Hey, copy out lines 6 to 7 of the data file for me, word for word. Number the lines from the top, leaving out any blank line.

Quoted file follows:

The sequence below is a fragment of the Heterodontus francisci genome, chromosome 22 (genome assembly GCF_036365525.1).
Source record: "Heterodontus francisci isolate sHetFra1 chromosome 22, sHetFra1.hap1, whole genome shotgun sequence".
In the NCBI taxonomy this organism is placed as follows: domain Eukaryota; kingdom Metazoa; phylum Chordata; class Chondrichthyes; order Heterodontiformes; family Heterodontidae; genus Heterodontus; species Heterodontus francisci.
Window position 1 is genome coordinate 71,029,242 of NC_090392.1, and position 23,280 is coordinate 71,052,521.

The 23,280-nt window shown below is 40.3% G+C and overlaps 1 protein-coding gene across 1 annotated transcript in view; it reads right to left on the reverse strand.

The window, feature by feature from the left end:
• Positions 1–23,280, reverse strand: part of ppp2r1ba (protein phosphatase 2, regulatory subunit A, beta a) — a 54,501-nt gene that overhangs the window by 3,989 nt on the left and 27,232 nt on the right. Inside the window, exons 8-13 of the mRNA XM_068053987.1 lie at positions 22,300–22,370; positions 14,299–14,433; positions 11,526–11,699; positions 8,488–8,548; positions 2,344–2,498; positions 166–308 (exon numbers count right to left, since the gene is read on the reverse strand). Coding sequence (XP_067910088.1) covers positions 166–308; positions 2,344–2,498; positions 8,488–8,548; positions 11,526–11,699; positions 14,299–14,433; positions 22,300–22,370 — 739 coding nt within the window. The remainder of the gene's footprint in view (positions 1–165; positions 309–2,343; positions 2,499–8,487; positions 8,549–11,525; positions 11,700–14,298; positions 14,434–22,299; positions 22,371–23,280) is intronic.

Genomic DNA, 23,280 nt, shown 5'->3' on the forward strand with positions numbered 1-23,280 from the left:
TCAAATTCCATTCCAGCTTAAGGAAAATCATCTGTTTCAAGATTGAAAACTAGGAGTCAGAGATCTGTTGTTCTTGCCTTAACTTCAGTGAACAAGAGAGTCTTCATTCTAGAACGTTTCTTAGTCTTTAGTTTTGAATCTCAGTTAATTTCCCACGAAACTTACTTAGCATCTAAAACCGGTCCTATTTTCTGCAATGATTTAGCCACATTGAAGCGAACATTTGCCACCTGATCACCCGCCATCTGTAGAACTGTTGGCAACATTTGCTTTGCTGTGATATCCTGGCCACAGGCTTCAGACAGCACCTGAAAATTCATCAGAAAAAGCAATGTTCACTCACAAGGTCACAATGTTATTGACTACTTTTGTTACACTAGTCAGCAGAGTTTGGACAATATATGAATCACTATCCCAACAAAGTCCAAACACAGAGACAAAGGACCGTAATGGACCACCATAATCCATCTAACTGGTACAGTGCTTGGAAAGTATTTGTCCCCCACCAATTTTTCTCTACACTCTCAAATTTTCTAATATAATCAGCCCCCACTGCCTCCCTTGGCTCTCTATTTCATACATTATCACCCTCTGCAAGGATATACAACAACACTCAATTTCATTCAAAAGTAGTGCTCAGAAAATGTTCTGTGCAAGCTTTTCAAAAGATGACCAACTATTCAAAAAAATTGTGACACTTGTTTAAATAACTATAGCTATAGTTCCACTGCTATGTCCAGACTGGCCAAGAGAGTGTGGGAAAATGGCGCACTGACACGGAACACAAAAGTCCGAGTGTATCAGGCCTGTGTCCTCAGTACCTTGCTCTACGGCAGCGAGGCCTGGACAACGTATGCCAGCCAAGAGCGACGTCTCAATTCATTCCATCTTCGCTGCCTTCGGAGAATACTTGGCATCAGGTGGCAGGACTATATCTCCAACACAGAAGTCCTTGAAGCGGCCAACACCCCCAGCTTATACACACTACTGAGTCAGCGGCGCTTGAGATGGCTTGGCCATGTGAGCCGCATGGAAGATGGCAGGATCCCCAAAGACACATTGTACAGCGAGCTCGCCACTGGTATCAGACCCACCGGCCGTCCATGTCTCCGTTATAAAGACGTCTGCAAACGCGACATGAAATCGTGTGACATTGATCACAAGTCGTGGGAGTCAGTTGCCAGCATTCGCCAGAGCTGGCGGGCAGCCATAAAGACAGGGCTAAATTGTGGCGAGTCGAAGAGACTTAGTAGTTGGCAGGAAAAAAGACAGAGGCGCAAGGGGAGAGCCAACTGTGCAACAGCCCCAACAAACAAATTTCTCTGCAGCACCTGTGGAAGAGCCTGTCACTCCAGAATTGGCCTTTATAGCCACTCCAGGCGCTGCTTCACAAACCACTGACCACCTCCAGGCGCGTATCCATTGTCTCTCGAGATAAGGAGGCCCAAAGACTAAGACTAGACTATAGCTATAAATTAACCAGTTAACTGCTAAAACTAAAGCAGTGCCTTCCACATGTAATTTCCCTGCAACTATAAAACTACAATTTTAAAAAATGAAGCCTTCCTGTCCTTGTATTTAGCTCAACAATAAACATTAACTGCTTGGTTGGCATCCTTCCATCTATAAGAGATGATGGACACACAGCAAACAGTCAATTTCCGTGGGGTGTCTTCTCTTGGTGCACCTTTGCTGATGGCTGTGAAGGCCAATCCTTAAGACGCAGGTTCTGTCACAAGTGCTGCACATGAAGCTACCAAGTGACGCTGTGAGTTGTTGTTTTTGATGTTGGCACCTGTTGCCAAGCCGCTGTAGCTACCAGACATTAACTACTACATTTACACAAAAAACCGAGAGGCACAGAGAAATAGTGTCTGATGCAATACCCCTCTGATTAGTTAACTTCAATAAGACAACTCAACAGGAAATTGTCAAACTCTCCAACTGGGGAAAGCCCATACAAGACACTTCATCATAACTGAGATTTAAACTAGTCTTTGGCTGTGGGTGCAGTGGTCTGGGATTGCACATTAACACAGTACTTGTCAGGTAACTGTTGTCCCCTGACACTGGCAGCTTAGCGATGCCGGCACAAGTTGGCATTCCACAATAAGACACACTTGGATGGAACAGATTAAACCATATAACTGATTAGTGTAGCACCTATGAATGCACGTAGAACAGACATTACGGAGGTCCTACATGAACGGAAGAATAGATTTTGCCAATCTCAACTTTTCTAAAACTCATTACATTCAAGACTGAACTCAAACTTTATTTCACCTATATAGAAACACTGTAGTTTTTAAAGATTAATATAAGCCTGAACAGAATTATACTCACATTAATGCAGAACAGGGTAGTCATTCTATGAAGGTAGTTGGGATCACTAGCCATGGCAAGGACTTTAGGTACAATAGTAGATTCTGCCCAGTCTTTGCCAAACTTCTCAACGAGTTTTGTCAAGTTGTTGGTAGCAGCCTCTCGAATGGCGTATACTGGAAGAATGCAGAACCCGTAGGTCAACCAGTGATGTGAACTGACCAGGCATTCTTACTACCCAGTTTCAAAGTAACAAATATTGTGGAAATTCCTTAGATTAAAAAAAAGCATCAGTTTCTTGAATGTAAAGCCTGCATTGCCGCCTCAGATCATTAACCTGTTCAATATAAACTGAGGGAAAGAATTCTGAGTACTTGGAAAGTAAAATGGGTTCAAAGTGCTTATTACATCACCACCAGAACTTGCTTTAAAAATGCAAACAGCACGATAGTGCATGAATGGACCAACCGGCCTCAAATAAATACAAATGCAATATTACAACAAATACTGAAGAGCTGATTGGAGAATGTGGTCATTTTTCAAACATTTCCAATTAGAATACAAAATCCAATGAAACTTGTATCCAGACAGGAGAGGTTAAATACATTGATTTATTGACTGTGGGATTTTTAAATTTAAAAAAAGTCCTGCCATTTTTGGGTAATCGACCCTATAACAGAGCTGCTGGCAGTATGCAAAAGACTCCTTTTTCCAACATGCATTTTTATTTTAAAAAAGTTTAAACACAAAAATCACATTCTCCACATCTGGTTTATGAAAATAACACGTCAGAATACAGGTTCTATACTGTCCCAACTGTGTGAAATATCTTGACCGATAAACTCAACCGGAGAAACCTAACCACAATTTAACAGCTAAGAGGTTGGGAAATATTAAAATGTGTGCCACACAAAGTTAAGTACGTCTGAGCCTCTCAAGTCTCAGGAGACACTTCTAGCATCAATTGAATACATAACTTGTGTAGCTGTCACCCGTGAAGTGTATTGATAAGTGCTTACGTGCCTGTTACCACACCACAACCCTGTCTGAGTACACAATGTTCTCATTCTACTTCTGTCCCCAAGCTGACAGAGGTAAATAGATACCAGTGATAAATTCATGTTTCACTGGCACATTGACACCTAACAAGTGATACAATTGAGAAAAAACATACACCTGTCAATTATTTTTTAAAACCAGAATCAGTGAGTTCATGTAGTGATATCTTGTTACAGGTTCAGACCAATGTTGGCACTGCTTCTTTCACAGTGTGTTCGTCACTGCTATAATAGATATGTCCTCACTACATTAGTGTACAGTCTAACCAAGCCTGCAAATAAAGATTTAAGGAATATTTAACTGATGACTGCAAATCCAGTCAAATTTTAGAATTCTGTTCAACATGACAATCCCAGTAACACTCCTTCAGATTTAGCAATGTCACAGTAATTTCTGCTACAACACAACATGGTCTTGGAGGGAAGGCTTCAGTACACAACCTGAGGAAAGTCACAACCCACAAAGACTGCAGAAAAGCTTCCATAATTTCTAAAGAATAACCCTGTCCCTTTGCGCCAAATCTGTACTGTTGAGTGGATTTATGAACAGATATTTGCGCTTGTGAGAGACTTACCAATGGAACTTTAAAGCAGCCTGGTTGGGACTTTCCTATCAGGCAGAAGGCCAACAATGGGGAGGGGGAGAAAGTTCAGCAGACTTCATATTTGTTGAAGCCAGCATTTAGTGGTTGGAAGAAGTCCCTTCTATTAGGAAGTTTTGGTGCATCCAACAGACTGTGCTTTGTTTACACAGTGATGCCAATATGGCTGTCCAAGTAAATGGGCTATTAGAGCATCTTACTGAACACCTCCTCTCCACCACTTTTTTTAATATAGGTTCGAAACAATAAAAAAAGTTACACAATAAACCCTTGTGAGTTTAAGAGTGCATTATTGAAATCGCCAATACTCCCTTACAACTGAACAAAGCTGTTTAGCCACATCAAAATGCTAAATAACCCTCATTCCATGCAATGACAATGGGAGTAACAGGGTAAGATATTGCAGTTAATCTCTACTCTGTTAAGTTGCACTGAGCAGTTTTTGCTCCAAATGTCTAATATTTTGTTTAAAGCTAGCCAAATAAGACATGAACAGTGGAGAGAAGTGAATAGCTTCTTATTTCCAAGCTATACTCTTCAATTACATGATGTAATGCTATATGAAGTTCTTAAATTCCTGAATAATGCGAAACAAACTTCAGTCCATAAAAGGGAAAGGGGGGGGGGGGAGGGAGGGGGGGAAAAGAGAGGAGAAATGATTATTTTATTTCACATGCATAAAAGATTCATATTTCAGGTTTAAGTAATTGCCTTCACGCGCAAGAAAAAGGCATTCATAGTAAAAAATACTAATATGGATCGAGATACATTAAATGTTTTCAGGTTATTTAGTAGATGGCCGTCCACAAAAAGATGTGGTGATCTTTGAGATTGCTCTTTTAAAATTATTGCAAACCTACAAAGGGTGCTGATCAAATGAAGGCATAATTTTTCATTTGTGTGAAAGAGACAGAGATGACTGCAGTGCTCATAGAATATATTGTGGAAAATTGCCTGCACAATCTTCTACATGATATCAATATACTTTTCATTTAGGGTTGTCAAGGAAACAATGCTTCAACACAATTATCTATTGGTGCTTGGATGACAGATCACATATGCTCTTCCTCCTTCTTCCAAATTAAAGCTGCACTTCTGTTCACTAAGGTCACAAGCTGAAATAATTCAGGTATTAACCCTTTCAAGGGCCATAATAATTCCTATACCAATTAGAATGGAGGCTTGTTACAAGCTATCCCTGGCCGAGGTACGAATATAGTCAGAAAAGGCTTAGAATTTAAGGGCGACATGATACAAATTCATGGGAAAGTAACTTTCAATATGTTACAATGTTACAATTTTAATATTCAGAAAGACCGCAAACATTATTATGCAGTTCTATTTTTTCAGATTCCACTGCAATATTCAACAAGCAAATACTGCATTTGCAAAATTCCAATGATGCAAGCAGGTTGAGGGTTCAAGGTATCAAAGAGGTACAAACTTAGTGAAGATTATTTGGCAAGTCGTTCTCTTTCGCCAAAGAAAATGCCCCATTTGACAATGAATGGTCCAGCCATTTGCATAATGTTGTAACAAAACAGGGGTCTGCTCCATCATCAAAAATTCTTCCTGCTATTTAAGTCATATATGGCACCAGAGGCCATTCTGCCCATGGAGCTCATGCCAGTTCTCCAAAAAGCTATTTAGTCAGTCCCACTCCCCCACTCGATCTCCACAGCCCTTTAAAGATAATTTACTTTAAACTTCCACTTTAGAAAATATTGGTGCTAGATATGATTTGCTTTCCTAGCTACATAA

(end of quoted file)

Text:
The window, feature by feature from the left end:
• Positions 1–23,280, reverse strand: part of ppp2r1ba (protein phosphatase 2, regulatory subunit A, beta a) — a 54,501-nt gene that overhangs the window by 3,989 nt on the left and 27,232 nt on the right. Inside the window, exons 8-13 of the mRNA XM_068053987.1 lie at positions 22,300–22,370; positions 14,299–14,433; positions 11,526–11,699; positions 8,488–8,548; positions 2,344–2,498; positions 166–308 (exon numbers count right to left, since the gene is read on the reverse strand). Coding sequence (XP_067910088.1) covers positions 166–308; positions 2,344–2,498; positions 8,488–8,548; positions 11,526–11,699; positions 14,299–14,433; positions 22,300–22,370 — 739 coding nt within the window. The remainder of the gene's footprint in view (positions 1–165; positions 309–2,343; positions 2,499–8,487; positions 8,549–11,525; positions 11,700–14,298; positions 14,434–22,299; positions 22,371–23,280) is intronic.